Data

Does Your Event Have a Data and Digital Strategy?

A new conference for the exhibitions industry debuting this month came from the realization that few organizations have a coherent data and digital strategy for their events.

Coming to America Transform USA is building on the success of the Data and Digital Events Strategy Symposium, which debuted in London in December.
Coming to America Transform USA is building on the success of the Data and Digital Events Strategy Symposium, which debuted in London in December.

During a keynote presentation at the UFI European Conference in Cologne, Germany, in May, Denzil Rankine asked for a show of hands: How many in the audience — about 200 exhibition organizers and venue managers from across Europe — had a comprehensive analytics strategy?

“Not a single hand went up,” said Rankine, executive chairman of AMR International. “I had expected to see 10 or 15 percent of hands go up. It gives us a sense of where we’re at, which is very few organizations actually have a coherent data and digital strategy. A lot of people have been able to put this off or take a partial approach and that’s worked, but I think the realization is now coming through [that] we have to grapple with this, because being smart around data analytics is going to allow us to continue to be successful.”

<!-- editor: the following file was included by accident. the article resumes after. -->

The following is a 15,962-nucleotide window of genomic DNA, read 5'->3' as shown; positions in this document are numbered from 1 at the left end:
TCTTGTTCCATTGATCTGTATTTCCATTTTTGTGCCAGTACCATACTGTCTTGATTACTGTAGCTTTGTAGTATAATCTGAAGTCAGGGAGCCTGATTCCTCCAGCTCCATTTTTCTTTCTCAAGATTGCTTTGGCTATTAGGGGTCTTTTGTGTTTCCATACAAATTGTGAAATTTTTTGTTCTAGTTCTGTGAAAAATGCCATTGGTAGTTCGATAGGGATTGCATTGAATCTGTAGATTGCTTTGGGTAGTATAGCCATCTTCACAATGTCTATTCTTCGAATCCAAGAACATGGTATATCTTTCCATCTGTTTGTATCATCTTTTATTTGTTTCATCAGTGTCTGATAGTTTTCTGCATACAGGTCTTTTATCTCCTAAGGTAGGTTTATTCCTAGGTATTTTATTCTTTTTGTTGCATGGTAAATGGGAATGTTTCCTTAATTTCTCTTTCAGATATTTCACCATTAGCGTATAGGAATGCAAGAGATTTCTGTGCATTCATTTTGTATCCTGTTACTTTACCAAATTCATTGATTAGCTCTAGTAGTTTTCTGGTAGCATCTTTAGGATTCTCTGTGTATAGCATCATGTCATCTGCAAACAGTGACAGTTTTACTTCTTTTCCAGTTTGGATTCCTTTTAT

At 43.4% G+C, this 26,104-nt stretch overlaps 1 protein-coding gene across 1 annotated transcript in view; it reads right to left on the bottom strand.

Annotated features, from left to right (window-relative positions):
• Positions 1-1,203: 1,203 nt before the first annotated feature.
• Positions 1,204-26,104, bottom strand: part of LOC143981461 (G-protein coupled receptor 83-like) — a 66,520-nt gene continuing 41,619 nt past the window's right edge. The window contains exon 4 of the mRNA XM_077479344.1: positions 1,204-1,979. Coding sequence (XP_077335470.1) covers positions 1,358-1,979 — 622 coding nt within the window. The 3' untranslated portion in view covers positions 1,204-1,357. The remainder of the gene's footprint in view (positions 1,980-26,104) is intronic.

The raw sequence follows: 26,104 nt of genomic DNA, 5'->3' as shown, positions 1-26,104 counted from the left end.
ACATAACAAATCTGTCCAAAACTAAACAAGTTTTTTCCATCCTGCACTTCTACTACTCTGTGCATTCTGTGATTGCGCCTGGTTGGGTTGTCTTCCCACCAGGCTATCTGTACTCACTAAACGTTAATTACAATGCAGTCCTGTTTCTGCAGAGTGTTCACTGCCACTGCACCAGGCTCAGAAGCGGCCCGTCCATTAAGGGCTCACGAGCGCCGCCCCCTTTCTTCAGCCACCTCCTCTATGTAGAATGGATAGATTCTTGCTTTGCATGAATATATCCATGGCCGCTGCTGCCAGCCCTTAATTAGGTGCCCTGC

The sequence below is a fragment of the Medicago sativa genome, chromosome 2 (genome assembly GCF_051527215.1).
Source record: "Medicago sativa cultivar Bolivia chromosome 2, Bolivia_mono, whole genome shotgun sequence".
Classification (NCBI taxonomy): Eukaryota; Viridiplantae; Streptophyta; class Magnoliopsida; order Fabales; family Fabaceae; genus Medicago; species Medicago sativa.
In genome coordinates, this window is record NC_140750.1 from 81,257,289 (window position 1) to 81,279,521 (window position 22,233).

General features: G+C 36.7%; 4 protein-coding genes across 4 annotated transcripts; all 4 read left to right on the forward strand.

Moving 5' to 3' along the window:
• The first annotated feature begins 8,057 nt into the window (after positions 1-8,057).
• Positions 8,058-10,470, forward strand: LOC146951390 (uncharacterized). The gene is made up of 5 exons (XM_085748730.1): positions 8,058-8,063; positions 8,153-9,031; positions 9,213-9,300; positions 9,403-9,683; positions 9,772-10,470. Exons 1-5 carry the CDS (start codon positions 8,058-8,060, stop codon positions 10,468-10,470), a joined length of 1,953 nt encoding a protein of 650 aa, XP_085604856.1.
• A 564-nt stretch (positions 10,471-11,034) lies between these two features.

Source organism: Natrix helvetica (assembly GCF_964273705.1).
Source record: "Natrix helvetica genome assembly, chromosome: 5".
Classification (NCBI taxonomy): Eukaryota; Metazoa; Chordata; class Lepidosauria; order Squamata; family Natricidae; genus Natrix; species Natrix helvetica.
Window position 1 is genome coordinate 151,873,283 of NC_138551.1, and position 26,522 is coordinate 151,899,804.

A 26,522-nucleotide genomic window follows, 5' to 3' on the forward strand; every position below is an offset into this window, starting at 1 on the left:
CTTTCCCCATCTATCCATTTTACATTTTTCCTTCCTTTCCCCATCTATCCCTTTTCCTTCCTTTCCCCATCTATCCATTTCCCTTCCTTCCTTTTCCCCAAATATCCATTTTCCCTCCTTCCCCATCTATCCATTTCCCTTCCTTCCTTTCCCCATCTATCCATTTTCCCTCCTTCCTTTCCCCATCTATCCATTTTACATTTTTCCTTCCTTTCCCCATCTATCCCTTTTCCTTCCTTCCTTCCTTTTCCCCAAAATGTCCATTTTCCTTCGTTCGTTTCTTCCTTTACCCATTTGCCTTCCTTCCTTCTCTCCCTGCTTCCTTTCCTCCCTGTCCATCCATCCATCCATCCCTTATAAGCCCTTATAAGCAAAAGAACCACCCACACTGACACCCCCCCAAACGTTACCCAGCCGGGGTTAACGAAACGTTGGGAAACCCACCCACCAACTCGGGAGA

Rankine is acting on that conviction. In December, AMR held the inaugural Data and Digital Events Strategy Symposium in London. And this month, AMR is partnering with Lippman Connects on Transform USA in Washington, D.C. The launch event, at the Washington Marriott at Metro Center on July 20, will address “the data, analytics, and digital strategy revolution of the exhibition industry,” according to its website. Convene recently talked separately with Rankine and Sam Lippman, president of Lippman Connects, about what they want to accomplish with Transform USA.